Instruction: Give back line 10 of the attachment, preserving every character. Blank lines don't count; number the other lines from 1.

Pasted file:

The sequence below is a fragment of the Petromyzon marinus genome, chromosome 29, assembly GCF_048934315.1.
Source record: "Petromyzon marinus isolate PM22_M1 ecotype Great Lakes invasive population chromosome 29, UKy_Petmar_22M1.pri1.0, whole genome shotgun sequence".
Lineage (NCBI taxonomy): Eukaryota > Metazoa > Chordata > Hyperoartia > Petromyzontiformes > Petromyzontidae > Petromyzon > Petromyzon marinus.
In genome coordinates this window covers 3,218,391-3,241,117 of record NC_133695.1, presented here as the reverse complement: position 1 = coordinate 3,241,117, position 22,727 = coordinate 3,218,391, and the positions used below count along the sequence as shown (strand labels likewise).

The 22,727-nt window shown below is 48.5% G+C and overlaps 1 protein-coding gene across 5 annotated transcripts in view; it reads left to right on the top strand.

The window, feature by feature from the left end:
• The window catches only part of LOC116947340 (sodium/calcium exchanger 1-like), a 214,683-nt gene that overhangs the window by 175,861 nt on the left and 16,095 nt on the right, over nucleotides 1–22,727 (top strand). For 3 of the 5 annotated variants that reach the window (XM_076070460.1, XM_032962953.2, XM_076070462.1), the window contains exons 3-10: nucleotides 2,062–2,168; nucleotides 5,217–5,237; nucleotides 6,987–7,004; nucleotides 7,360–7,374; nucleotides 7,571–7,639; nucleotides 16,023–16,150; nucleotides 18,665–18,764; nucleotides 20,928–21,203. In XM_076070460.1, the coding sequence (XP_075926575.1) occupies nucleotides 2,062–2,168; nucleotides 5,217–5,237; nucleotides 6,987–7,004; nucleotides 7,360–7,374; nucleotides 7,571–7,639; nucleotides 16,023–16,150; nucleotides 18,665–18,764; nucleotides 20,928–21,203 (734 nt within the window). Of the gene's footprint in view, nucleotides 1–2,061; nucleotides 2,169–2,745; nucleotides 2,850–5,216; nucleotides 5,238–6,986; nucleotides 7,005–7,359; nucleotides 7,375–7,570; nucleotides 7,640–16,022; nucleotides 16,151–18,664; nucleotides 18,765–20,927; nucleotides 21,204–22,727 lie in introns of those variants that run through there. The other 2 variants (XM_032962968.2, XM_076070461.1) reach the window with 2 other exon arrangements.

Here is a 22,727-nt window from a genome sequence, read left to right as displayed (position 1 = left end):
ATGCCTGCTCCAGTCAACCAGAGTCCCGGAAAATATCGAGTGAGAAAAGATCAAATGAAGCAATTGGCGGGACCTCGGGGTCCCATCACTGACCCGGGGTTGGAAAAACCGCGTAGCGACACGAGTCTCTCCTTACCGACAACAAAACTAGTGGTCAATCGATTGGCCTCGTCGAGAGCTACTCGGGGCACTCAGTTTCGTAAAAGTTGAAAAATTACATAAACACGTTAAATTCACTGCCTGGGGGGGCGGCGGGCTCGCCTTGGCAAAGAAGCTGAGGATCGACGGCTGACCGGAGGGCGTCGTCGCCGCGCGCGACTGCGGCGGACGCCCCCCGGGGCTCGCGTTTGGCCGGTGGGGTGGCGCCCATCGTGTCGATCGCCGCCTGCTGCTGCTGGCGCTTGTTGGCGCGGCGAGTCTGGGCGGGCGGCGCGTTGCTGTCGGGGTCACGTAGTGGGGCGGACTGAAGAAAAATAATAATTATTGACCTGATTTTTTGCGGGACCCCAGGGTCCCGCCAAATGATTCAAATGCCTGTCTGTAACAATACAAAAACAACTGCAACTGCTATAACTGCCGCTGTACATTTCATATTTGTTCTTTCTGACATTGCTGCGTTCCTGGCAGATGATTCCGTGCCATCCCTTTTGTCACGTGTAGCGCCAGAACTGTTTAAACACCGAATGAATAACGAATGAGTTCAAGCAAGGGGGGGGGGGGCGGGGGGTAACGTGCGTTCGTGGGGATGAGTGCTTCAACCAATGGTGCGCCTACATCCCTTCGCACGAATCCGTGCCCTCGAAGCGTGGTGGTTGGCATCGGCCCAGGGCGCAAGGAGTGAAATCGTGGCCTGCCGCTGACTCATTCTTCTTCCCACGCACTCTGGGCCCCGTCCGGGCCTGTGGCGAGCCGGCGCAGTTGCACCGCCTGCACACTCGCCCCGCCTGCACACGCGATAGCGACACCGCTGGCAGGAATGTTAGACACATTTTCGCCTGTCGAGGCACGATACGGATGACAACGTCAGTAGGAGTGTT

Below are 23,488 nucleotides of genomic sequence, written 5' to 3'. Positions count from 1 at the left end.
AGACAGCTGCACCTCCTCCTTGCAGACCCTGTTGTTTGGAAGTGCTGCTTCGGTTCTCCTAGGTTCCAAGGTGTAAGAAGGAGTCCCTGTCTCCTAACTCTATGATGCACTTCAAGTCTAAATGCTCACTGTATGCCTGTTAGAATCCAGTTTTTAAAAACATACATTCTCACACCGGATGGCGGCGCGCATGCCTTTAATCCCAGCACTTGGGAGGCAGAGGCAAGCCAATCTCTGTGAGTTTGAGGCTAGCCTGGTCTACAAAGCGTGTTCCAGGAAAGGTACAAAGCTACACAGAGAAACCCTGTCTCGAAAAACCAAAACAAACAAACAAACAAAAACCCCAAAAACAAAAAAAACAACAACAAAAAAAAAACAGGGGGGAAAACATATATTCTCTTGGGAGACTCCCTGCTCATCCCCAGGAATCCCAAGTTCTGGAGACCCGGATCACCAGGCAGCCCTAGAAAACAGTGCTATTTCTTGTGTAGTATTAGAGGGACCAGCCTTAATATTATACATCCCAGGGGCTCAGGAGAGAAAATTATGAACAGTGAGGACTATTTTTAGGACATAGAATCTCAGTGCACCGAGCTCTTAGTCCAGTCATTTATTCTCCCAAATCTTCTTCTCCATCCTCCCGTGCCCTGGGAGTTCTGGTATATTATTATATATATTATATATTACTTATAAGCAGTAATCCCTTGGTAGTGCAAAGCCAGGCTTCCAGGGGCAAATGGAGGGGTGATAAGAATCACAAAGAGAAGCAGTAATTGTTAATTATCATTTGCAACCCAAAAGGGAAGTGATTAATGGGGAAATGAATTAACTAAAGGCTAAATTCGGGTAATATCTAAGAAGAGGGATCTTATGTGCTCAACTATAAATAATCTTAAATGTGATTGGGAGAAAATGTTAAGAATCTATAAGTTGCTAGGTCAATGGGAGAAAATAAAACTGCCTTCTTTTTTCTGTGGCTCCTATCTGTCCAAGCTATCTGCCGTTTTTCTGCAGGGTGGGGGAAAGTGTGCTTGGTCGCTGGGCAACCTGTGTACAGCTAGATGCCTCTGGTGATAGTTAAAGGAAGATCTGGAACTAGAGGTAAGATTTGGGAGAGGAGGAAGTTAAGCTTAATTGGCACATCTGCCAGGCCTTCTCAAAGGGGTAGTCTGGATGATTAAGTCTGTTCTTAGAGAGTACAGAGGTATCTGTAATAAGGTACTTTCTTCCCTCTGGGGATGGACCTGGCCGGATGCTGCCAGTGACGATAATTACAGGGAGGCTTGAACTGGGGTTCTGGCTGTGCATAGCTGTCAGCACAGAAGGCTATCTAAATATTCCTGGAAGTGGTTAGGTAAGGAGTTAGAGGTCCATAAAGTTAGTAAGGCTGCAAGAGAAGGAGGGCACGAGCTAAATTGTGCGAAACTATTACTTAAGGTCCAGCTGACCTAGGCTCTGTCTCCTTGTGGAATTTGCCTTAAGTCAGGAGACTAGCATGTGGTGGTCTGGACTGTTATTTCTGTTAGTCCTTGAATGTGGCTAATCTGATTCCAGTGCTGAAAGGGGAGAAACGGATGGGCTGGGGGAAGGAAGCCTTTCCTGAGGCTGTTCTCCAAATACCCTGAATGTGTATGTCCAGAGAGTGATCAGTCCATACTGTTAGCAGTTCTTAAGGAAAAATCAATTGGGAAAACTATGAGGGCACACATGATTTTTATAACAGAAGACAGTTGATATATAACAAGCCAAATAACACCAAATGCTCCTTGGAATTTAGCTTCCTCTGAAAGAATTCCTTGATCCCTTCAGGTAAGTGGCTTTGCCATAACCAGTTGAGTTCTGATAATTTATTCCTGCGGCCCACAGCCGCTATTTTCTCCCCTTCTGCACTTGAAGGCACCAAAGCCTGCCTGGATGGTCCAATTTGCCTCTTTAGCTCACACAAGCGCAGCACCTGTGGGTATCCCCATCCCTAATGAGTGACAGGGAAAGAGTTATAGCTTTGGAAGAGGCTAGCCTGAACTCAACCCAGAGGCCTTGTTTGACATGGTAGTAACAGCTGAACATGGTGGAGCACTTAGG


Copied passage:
Below are 23,488 nucleotides of genomic sequence, written 5' to 3'. Positions count from 1 at the left end.